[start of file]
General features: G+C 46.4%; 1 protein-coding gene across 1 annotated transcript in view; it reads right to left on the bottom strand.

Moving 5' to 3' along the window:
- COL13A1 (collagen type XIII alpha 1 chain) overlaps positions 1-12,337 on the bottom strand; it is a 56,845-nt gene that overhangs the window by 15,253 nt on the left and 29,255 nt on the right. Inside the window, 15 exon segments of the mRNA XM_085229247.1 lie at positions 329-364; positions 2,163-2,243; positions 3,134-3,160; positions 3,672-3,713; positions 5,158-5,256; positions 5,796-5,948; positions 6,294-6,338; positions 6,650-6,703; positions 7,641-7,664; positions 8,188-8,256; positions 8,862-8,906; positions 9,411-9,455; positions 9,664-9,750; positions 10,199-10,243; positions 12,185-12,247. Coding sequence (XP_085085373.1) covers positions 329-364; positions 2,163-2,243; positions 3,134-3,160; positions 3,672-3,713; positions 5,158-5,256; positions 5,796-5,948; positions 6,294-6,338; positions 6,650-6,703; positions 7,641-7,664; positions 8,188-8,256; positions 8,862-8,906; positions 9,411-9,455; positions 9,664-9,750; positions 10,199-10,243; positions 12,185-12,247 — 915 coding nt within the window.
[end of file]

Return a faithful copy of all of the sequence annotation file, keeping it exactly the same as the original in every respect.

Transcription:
General features: G+C 46.4%; 1 protein-coding gene across 1 annotated transcript in view; it reads right to left on the bottom strand.

Moving 5' to 3' along the window:
- COL13A1 (collagen type XIII alpha 1 chain) overlaps positions 1-12,337 on the bottom strand; it is a 56,845-nt gene that overhangs the window by 15,253 nt on the left and 29,255 nt on the right. Inside the window, 15 exon segments of the mRNA XM_085229247.1 lie at positions 329-364; positions 2,163-2,243; positions 3,134-3,160; positions 3,672-3,713; positions 5,158-5,256; positions 5,796-5,948; positions 6,294-6,338; positions 6,650-6,703; positions 7,641-7,664; positions 8,188-8,256; positions 8,862-8,906; positions 9,411-9,455; positions 9,664-9,750; positions 10,199-10,243; positions 12,185-12,247. Coding sequence (XP_085085373.1) covers positions 329-364; positions 2,163-2,243; positions 3,134-3,160; positions 3,672-3,713; positions 5,158-5,256; positions 5,796-5,948; positions 6,294-6,338; positions 6,650-6,703; positions 7,641-7,664; positions 8,188-8,256; positions 8,862-8,906; positions 9,411-9,455; positions 9,664-9,750; positions 10,199-10,243; positions 12,185-12,247 — 915 coding nt within the window.